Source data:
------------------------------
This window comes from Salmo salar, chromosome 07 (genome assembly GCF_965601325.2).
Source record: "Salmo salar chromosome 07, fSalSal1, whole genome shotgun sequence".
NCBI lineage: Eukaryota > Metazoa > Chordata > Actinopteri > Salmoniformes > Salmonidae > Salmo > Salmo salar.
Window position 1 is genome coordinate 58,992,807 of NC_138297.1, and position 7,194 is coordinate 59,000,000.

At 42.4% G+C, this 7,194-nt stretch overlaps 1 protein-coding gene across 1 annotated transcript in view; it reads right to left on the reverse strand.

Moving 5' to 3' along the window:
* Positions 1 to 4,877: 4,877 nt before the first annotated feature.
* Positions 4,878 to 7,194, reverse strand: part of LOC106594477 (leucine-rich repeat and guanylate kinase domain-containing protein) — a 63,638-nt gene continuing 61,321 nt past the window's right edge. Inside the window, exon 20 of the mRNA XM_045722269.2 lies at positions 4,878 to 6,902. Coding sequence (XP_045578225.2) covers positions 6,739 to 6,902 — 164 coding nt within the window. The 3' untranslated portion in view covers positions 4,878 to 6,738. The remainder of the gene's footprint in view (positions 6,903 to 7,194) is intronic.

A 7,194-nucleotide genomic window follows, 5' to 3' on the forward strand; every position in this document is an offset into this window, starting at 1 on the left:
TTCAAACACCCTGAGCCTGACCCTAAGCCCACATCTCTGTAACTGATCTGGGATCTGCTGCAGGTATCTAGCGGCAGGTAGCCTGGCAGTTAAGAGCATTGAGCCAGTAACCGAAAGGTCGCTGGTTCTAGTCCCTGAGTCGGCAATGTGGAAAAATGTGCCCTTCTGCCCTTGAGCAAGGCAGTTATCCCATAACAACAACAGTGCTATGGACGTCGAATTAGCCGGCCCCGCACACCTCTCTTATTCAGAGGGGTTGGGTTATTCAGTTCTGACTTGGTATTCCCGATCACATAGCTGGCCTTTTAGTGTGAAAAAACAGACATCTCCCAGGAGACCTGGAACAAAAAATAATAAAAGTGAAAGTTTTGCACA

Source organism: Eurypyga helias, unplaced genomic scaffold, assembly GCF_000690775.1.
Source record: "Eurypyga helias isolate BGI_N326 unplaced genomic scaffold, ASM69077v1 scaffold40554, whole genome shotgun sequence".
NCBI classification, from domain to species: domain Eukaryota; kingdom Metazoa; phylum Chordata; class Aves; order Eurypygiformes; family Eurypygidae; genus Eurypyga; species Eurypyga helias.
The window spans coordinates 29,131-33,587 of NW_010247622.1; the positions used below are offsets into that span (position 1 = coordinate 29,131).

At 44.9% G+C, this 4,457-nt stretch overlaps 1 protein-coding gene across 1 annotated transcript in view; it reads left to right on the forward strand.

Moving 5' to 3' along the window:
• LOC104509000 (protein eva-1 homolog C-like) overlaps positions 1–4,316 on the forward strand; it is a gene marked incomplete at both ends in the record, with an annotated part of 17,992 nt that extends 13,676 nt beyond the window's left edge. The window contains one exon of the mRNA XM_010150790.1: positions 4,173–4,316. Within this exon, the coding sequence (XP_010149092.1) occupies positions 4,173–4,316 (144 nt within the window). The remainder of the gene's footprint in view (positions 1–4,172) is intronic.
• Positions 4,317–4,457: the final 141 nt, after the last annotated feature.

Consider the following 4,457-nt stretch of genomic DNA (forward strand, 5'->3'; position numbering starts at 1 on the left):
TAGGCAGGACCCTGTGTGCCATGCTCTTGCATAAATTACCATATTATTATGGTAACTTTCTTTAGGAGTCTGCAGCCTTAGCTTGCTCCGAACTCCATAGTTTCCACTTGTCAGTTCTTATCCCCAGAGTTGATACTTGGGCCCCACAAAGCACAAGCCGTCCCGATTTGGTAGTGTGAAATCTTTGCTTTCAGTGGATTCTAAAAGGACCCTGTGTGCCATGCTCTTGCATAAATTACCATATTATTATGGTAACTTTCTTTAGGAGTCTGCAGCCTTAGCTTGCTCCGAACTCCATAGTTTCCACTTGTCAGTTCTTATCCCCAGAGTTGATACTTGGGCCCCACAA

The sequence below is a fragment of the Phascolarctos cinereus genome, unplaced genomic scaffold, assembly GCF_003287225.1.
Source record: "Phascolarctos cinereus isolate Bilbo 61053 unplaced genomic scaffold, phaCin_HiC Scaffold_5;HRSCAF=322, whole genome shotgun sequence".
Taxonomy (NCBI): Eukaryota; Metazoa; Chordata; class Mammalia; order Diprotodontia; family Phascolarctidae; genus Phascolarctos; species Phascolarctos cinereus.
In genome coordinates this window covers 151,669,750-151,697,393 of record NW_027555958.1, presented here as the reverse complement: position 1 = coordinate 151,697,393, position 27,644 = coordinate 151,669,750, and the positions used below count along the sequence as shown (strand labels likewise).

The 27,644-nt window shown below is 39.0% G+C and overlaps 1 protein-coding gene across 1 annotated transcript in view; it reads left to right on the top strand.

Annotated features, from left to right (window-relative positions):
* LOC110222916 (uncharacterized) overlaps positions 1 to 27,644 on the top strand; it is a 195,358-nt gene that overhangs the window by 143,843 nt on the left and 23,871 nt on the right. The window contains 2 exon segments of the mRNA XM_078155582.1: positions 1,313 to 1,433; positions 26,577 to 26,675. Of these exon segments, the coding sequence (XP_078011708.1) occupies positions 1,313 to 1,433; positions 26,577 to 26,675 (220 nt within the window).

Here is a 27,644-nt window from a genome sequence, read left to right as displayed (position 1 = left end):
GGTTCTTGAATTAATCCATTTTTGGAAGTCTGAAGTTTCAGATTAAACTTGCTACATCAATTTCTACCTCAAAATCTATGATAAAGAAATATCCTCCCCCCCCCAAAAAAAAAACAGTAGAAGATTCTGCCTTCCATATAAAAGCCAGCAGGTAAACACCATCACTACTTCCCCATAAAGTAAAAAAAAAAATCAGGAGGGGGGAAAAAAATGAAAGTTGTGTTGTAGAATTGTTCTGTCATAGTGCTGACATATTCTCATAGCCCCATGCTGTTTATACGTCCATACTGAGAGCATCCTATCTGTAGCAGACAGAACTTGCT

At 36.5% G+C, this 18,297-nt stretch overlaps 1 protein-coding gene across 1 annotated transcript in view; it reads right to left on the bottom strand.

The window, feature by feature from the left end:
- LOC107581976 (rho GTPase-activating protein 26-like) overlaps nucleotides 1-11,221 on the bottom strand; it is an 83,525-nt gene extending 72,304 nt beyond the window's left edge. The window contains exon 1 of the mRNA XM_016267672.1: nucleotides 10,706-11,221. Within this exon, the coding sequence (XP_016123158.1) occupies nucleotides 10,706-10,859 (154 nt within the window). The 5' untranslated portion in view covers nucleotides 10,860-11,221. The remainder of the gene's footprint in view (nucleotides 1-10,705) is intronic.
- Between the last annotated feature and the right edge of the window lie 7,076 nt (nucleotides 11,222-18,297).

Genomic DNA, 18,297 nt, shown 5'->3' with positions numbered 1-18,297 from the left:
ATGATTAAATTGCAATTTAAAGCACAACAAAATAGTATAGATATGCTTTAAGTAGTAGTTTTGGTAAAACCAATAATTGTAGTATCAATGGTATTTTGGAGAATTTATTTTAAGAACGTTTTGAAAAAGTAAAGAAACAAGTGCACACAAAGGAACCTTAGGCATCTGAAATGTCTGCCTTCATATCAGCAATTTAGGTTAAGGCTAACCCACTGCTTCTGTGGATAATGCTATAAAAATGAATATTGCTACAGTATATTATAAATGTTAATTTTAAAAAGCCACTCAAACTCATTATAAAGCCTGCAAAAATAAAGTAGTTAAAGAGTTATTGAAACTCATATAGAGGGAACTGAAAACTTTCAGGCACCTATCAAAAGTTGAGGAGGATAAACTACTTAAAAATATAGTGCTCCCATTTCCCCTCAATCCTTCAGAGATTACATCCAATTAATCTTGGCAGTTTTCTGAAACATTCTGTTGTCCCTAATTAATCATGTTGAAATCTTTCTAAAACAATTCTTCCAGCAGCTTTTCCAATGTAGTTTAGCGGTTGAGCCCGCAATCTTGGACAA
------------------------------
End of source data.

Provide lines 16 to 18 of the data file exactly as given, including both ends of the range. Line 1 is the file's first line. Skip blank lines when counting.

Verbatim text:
Moving 5' to 3' along the window:
• LOC104509000 (protein eva-1 homolog C-like) overlaps positions 1–4,316 on the forward strand; it is a gene marked incomplete at both ends in the record, with an annotated part of 17,992 nt that extends 13,676 nt beyond the window's left edge. The window contains one exon of the mRNA XM_010150790.1: positions 4,173–4,316. Within this exon, the coding sequence (XP_010149092.1) occupies positions 4,173–4,316 (144 nt within the window). The remainder of the gene's footprint in view (positions 1–4,172) is intronic.
• Positions 4,317–4,457: the final 141 nt, after the last annotated feature.